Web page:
January 26, 2013 at 6:15 pm

Gregg Krupa

Red Wings defense takes some baby steps toward improvement

Detroit -- In addition to a nice 5-3 victory Friday over the Wild — and Zach Parise and Ryan Suter — there was more encouragement for the Red Wings.

The defensemen played a bigger role in their offense.

They helped even the Red Wings record at 2-2, and it should provide some solace for their fans, who had been extraordinarily fretful through three games.

Niklas Kronwall doubled his assist total for the year, adding two to make it four.

Brendan Smith assisted on the second Red Wings goal. Then, Smith made a nifty transitional play, starting from his belly in front of Jimmy Howard, at the end of a Wild power play to start the rush that led to Henrik Zetterberg's goal, which gave the Red Wings the lead for good at 3-2.

Smith did not get an assist, but only because the NHL allows just two per goal.

Perhaps it was sign of things to come for the Red Wings bright hope for the future on the blue line.

And it all raised the defensemen's contribution to the Wings' offensive efforts from two assists through three games to five through four.

The Red Wings looked quite a bit better last night, once they got going. And the defense getting more involved in the attack was an important part of the initiative.

"We could us a few more guys back, and that would help us as well," said coach Mike Babcock, referring to three defensemen, Jonathan Ericsson, Ian White and Carlo Colaiacovo, still out with injuries.

"As the game went on and we got better and the D got more comfortable, we were able to move the puck better," Babcock said.

Missing Lidstrom

How do we miss Nicklas Lidstrom? Let us count the ways.

It is a parlor game we could play all season, and maybe for the next few, without quite talking to topic to death. Such were the contributions of the future member of the Hockey Hall of Fame, who now resides in Sweden, probably having a bit more pizza, cheeseburgers and Punsch — a Swedish licqueur — than he did the past 20 years, when gaining a pound or two was simply not allowed.

When the Blues decimated the Red Wings in the season opener seven days ago, six goals against and lots of confusion and misplays among the defensive pairings were so apparent that Lidstrom's defensive ability immediately became prominent on the list of missing ingredients.

But the Red Wings also were shut out that night, and they entered play last night 29th in the 30-team league in goals scored, 1.33 per game.

Shut out completely on 15 power plays, they were last.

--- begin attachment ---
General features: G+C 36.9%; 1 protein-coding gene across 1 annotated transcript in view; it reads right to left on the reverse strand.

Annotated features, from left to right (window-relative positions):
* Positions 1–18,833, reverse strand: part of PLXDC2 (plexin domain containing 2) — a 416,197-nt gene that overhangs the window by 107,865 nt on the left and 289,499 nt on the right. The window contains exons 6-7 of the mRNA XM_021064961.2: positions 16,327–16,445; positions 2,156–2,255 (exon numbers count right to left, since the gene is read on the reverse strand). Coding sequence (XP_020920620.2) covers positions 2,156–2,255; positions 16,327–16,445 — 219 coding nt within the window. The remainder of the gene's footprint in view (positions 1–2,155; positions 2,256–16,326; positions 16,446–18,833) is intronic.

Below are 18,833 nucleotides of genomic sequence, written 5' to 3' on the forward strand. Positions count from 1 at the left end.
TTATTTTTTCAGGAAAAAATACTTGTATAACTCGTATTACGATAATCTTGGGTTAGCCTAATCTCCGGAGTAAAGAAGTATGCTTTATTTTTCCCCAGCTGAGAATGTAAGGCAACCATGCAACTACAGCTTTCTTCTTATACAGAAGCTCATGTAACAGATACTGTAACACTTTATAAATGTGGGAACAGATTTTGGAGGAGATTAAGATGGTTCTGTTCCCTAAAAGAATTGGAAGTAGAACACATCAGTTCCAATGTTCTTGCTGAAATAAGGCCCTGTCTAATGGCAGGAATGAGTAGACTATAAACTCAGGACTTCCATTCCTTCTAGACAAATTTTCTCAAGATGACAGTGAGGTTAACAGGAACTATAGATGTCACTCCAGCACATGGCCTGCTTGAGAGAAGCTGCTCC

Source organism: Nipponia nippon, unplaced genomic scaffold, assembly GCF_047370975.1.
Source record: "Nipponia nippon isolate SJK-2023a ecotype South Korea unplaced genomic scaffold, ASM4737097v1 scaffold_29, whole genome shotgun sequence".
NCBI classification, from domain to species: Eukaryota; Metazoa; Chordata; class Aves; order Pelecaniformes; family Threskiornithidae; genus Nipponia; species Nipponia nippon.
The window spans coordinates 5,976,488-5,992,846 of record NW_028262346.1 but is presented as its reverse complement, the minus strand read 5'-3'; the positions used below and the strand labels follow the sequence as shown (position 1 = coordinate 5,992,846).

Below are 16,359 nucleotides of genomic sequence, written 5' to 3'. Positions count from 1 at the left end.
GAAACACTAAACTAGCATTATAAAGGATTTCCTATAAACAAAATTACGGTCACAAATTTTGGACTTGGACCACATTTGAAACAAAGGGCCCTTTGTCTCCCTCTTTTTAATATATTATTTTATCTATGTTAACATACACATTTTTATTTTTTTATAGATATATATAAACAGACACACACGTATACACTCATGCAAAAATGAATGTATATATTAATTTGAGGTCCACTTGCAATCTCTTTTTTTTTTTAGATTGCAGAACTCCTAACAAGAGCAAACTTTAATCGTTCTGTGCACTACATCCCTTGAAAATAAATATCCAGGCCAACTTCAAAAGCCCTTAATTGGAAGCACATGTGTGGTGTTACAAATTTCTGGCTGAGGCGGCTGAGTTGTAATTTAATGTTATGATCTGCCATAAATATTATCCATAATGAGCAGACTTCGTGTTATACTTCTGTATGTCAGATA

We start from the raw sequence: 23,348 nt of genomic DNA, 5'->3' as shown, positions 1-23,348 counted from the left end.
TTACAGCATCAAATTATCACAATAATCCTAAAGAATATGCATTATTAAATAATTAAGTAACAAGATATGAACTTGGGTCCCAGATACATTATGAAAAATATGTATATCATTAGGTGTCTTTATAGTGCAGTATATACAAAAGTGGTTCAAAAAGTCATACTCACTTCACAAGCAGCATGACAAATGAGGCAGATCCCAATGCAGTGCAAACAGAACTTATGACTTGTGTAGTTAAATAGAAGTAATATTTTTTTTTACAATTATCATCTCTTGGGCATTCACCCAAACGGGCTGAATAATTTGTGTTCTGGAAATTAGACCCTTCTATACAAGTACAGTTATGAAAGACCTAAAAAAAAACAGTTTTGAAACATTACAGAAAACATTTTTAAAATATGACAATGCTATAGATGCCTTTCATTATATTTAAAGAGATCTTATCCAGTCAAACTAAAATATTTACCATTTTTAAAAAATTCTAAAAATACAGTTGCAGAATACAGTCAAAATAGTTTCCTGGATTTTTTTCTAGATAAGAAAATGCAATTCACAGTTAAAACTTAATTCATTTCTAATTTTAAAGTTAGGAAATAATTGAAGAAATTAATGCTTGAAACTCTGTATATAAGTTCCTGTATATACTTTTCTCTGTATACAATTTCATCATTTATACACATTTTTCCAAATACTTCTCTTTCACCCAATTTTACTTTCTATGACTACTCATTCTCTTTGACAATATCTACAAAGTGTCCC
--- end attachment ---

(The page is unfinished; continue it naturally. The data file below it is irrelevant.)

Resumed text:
That is, in part, Lidstrom, too.

Arguably the best offensive defenseman in the NHL during his career, Lidstrom often sparked the offense.

During his 20 seasons, the Red Wings scored 5,336 regular-season goals. Lidstrom officially participated in more than one-in-five of them, scoring or assisting on 21.4 percent.

That is a big chunk of the offense, which the Red Wings must hope to begin to replace.

And that was not all of the offense he prompted.

Quarterbacking both the top line and the first power play unit, he stretched the ice with both passes and skating that created room for the forwards.

He might not have scored 78.6 percent of the goals, or assisted on them, but his puck distribution and keen ability to "read the play" offensively allowed the highly-skilled forwards the space to perform.

His efficiency in advancing the puck out of the Red Wings zone was both remarkable and contagious.

Lidstrom was so deft, we hardly noticed; and other units of five skaters benefited because the second and third defensive pairings saw it done, continuously.

The fact that Brian Rafalski, a fine offensive defenseman and terrific playmaker, retired the season before Lidstrom only makes the lack of offensive performance on the back end all the more apparent.

Change of style

That is why Niklas Kronwall's best offensive season last year was so encouraging, and why the passing and scoring talents of White and Kyle Quincey are essential to success of the Red Wings.

As for Smith?

His offensive abilities are vaunted. But not all 23-year-old defensemen play offensively like the 23-year-old Lidstrom, when he tallied 10 goals and 46 assists, in 1993-94.

In truth, the Red Wings have no one capable of approaching Lidstrom's offensive performance, season-after-season. And it is shows.

"It's more of a grind type of game," Babcock said, adding that it is something to which Red Wings fans are not accustomed, but something of which they are likely to see much more.

"We'll just have to continue to develop the back end."

After the big win, Kronwall was not yet satisfied with the defense, offensively.

He said they were better "on-and-off" than in previous games.

But his snappy, precise outlet pass to Zetterberg, who advanced it to Damien Brunner got the Wings going Friday.

And the Wild had a tough time stopping them.


Daniel Cleary collides with Wild defenseman Nate Prosser along the boards during the second period of the Red Wings 5-3 victory. / David Guralnick/Detroit News
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